Tamate Heke is appealing his one-punch sentence following a fatal roadside confrontation.A New Zealander acquitted of manslaughter but convicted of Queensland’s new one-punch offence is appealing his sentence.
Tamate Heke was sentenced to six-and-a-half years’ jail in February for the unlawful striking causing death of Shane Merrigan in 2015.
The 38-year-old punched Mr Merrigan in the head during a roadside altercation on the Gateway Motorway on December 1, causing him to fall into the path of a 13.7-tonne rubbish truck.
It was a landmark case in that there was no precedent for someone convicted of the one-punch offence after being cleared of manslaughter.
In the Queensland Court of Appeal on Friday, Justice Walter Sofronoff said Heke’s appeal was centred around that point.
“At the heart of the application for leave to appeal against sentence is what’s said to be an anomaly that you get less for manslaughter than you get for the other one,” he said.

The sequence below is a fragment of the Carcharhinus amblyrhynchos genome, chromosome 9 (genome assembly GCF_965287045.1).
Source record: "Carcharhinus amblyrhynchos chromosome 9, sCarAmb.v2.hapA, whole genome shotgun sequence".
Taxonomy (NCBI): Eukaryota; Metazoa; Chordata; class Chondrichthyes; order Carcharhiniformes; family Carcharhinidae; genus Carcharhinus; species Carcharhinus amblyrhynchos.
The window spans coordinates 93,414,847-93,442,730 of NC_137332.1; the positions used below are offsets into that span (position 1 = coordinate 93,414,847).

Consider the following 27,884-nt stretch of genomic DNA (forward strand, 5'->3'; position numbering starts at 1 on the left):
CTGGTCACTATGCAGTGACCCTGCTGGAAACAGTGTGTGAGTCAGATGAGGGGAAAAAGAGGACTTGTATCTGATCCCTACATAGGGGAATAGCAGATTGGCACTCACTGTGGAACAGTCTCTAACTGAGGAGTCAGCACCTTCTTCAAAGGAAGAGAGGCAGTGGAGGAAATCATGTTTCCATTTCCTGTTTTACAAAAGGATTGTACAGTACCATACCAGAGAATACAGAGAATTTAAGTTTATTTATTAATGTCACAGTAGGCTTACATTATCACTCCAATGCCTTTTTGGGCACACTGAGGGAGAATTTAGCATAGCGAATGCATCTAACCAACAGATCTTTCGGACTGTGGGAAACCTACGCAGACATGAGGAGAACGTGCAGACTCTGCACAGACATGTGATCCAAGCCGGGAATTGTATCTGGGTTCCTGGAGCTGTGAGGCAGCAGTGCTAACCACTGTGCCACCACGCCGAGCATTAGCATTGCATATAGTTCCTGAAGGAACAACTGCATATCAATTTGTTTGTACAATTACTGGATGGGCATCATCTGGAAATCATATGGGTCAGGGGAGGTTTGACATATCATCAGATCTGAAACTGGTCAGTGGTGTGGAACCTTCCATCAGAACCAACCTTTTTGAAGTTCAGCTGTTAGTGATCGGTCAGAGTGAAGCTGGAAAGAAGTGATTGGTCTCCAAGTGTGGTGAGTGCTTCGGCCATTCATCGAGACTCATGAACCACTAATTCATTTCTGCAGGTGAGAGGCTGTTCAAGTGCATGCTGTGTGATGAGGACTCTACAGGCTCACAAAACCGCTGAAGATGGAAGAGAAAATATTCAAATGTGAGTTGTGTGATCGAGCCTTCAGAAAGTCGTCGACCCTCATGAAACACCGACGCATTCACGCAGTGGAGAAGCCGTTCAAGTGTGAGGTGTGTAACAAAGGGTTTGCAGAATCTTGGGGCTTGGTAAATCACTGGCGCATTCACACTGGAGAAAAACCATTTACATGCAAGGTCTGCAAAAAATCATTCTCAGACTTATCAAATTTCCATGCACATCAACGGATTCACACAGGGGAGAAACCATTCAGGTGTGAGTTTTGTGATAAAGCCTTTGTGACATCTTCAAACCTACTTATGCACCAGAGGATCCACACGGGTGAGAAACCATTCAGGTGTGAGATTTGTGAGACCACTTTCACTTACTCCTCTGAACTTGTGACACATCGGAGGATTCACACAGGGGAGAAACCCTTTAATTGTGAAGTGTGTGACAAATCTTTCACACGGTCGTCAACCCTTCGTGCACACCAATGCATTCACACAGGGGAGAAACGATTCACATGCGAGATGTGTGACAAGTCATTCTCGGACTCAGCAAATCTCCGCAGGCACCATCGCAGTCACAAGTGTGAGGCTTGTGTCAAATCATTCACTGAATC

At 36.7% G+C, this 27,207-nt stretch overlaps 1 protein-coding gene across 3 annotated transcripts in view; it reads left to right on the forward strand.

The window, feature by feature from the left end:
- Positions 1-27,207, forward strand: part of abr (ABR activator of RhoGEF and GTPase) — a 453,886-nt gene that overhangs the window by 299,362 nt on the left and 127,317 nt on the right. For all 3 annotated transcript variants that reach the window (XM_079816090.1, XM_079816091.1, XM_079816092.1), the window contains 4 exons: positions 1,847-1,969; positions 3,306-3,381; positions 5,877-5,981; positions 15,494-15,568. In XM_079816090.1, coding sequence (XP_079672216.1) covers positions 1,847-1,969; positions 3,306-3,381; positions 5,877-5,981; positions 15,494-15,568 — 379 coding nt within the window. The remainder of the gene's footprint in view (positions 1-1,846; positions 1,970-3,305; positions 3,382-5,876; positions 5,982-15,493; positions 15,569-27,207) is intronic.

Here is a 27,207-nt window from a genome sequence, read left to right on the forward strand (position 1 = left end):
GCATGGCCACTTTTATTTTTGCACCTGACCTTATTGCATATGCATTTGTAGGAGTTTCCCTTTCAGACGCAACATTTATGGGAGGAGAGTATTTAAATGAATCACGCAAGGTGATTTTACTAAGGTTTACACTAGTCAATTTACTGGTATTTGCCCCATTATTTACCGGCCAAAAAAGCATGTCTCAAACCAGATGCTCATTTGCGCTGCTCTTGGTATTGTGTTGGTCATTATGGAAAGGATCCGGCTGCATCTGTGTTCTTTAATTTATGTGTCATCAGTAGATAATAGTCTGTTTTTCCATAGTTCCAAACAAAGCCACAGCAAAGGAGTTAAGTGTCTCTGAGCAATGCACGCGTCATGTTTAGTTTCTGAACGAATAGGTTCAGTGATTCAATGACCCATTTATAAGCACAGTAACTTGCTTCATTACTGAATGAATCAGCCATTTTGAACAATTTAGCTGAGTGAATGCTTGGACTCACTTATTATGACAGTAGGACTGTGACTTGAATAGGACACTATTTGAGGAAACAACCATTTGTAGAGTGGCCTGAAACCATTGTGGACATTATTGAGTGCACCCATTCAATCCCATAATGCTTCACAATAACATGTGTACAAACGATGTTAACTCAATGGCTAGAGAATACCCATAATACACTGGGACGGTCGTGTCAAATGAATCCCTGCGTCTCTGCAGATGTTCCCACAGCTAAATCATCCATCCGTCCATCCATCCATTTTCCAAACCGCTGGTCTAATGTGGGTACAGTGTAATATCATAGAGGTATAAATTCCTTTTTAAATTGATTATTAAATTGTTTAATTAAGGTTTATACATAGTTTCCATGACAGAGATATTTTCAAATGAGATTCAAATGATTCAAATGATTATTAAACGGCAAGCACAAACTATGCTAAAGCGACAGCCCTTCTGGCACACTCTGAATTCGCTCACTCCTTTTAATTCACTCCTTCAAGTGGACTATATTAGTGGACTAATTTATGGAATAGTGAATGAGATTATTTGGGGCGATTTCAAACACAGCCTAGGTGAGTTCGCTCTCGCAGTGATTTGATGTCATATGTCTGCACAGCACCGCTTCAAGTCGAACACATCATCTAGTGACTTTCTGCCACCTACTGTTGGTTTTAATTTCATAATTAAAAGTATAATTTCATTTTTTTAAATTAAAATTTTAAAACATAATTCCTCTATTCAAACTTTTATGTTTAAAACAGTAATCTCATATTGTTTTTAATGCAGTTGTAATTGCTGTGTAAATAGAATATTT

“If that’s right I wonder … whether the charges should’ve been laid the other way around.”
Justice Sofronoff said there was the possibility questions could also be raised about the “correctness of the conviction”.
In sentencing Heke, Justice Peter Applegarth questioned why unlawful striking causing death hadn’t been listed as the primary offence when it required offenders to serve 80 per cent of their sentence behind bars.
“From Mr Heke’s point of view, it’s hard not to see unlawful striking causing death as the more serious count because of the consequences,” he said.
“In retrospect he might have wished that the jury had found him guilty of manslaughter.”
As a result of his conviction under the new law, Heke will not be eligible for parole until he’s served about five years and one month behind bars.
He will then be deported to New Zealand upon his release.
A date for Heke’s appeal to be heard is yet to be set.
Australian Associated Press